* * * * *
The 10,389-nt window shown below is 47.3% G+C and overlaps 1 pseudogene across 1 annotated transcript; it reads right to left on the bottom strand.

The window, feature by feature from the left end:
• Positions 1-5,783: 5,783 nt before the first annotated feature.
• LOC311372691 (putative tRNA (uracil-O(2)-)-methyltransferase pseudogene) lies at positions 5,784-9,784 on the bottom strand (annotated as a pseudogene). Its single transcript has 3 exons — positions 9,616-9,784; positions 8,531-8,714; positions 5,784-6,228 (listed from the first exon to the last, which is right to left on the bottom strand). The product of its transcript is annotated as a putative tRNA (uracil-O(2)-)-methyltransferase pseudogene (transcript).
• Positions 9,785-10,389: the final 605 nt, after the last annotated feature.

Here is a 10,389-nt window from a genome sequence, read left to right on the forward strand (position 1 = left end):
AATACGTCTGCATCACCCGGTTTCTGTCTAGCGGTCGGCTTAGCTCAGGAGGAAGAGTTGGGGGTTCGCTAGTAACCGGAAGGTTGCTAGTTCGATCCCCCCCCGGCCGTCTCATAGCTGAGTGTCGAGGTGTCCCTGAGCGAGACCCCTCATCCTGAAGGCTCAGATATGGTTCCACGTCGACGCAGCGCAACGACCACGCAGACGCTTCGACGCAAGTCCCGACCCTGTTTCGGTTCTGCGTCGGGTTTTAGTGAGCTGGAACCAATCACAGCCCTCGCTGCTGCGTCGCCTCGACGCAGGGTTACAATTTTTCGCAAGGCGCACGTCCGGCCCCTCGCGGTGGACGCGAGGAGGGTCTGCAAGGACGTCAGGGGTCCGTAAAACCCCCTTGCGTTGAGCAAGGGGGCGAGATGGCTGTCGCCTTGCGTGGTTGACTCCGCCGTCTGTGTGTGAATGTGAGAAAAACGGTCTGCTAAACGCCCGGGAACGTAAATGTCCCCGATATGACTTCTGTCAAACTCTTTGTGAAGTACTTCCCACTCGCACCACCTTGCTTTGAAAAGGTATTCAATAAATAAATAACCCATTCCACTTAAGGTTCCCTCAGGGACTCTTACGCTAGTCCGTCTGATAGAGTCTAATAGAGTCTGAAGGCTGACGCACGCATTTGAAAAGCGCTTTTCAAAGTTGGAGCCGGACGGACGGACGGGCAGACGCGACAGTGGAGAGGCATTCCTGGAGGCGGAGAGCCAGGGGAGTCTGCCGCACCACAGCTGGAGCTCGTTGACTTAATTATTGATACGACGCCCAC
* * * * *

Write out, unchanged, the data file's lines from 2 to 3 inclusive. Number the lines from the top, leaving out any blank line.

The window, feature by feature from the left end:
• Positions 1-5,783: 5,783 nt before the first annotated feature.